Above: Looking east from the road bridge that crosses The Serpentine in Hyde Park.
Paddington at one time had the River Westbourne flowing through it. No evidence for the course of the river exists in Paddington today, but that is not to say that no evidence for the river exists in London. One very large piece of evidence for the Westbourne exists to the south of Paddington in the form of the Serpentine in Hyde Park.
We will briefly outline the total course of the Westbourne, It rises at Whitestone Pond, at Hampstead. From there its course follows today’s Kilburn Park Road and then south along Shirland Road. After crossing Bishops Bridge Road, the river continues more or less due south, between the present day Craven Terrace and Gloucester Terrace. At this point, the river was known until the early 19th century as the Bayswater rivulet and that gave rise to the area of Paddington known as Bayswater.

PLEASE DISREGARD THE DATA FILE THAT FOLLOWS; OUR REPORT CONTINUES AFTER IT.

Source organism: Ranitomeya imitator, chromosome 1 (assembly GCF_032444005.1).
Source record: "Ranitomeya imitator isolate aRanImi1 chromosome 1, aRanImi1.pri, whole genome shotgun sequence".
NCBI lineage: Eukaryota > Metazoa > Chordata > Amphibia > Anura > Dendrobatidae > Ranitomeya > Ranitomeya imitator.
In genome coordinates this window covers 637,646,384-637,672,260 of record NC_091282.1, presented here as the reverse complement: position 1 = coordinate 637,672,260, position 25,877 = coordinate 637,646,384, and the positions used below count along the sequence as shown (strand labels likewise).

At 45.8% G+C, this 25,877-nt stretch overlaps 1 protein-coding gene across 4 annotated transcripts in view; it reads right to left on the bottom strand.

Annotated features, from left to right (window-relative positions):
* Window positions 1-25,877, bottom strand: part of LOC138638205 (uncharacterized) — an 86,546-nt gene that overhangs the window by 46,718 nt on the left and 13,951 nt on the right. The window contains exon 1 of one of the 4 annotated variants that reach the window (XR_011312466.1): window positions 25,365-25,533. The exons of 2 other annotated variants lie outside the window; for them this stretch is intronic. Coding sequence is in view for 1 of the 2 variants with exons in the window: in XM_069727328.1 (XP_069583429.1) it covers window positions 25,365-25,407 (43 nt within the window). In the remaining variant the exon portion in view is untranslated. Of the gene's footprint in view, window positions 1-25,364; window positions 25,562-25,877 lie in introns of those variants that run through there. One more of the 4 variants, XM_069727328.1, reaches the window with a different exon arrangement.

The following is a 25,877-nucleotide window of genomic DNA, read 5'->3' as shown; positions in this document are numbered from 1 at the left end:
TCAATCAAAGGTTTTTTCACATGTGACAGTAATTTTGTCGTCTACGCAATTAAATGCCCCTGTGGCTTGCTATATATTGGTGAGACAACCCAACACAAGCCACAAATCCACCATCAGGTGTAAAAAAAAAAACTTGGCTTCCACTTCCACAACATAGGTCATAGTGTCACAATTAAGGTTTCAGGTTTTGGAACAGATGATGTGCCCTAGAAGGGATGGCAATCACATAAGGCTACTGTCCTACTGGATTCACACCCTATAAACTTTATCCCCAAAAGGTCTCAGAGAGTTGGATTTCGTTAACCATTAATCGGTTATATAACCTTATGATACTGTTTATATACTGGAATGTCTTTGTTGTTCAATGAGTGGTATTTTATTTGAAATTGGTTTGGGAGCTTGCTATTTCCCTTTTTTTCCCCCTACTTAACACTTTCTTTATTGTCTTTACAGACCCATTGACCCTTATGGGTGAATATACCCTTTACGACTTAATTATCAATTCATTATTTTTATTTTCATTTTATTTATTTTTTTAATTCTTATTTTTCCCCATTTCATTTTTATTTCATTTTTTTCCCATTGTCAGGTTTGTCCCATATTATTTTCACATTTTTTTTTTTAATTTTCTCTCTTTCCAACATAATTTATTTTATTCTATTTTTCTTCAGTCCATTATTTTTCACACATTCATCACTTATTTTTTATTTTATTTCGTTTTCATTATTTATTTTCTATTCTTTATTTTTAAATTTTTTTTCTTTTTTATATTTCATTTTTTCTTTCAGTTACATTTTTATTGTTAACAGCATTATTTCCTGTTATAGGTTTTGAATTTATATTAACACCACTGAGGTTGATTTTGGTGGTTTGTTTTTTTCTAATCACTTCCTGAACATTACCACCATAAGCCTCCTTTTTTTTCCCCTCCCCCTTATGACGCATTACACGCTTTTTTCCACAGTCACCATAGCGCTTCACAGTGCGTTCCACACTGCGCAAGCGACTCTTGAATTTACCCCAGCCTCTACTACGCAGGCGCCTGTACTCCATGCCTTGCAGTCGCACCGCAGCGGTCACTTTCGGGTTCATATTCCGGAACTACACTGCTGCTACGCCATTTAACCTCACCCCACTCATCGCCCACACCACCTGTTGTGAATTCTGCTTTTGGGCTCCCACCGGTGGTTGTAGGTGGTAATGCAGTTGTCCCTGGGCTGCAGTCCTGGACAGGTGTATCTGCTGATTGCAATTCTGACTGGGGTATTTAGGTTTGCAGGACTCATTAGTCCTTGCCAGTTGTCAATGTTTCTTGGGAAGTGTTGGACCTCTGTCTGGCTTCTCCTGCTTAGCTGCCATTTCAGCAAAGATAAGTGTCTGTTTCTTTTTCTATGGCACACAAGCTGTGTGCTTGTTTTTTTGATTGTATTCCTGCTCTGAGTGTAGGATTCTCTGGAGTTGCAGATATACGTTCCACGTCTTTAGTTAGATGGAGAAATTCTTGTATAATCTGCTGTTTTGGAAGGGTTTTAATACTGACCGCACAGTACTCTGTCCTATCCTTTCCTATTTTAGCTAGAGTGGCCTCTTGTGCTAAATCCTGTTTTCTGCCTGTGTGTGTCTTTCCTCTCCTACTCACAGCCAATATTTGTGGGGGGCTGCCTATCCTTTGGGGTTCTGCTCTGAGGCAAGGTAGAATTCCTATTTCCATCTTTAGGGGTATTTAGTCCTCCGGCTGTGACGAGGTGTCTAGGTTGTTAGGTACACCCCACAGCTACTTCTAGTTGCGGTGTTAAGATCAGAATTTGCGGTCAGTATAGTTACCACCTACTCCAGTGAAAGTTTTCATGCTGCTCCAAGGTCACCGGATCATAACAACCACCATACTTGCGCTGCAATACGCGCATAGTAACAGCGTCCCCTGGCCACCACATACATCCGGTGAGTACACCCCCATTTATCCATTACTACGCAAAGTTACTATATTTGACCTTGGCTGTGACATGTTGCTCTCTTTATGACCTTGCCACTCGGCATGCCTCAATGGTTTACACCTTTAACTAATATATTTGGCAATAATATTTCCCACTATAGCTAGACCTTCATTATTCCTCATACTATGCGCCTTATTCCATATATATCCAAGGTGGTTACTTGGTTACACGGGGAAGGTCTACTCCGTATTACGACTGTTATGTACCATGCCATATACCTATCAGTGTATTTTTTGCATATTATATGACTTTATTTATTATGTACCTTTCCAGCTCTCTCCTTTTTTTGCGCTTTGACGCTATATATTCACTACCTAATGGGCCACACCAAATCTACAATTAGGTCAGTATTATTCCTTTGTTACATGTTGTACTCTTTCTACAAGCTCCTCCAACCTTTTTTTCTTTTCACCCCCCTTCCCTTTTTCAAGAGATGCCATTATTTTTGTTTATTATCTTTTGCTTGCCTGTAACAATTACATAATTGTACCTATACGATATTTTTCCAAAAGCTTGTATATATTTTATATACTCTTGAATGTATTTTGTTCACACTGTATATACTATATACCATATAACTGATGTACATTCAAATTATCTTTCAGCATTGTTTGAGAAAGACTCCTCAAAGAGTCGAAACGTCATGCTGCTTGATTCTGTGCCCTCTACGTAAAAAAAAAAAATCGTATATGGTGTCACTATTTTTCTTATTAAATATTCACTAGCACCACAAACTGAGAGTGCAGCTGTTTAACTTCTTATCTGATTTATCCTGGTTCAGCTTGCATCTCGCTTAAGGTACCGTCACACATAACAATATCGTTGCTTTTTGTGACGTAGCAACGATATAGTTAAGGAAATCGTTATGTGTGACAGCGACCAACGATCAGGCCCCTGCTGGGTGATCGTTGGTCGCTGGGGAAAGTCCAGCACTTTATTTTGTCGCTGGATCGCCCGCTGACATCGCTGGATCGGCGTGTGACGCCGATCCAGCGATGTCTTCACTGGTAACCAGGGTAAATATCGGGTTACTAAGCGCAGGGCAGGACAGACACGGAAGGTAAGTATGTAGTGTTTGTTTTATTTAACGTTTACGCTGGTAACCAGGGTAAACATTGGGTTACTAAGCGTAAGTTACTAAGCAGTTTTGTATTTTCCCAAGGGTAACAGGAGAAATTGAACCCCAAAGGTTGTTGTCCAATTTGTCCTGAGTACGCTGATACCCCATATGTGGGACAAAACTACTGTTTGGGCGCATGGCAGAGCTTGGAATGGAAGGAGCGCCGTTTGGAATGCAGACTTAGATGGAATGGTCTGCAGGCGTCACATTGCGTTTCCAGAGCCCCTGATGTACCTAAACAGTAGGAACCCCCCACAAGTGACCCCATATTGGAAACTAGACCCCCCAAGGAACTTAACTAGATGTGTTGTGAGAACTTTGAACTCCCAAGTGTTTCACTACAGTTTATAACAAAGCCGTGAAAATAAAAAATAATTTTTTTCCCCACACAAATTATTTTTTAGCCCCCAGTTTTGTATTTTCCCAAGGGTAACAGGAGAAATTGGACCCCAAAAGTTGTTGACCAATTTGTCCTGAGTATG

The Westbourne enters Hyde Park at what is now the Serpentine. The Serpentine was formed in 1730 by building a dam across the stream at the instigation of Queen Caroline, wife of George II, to beautify the Royal Park. The Westbourne ceased to provide the water for the Serpentine in 1834 because the culverted Westbourne had become the most convenient main sewer. The Serpentine is now supplied from three boreholes from the upper chalk underneath Hyde Park.
The Westbourne left Hyde Park (both before and after it had been dammed to form the Serpentine) at Knightsbridge which was originally a road bridge over the Westbourne itself. It then ran south – forming the boundary stream to the parishes of Chelsea and Westminster. It flows into the Thames at a point about 300 yards (270 m) west of Chelsea Bridge – near the site of the Royal Hospital, Chelsea.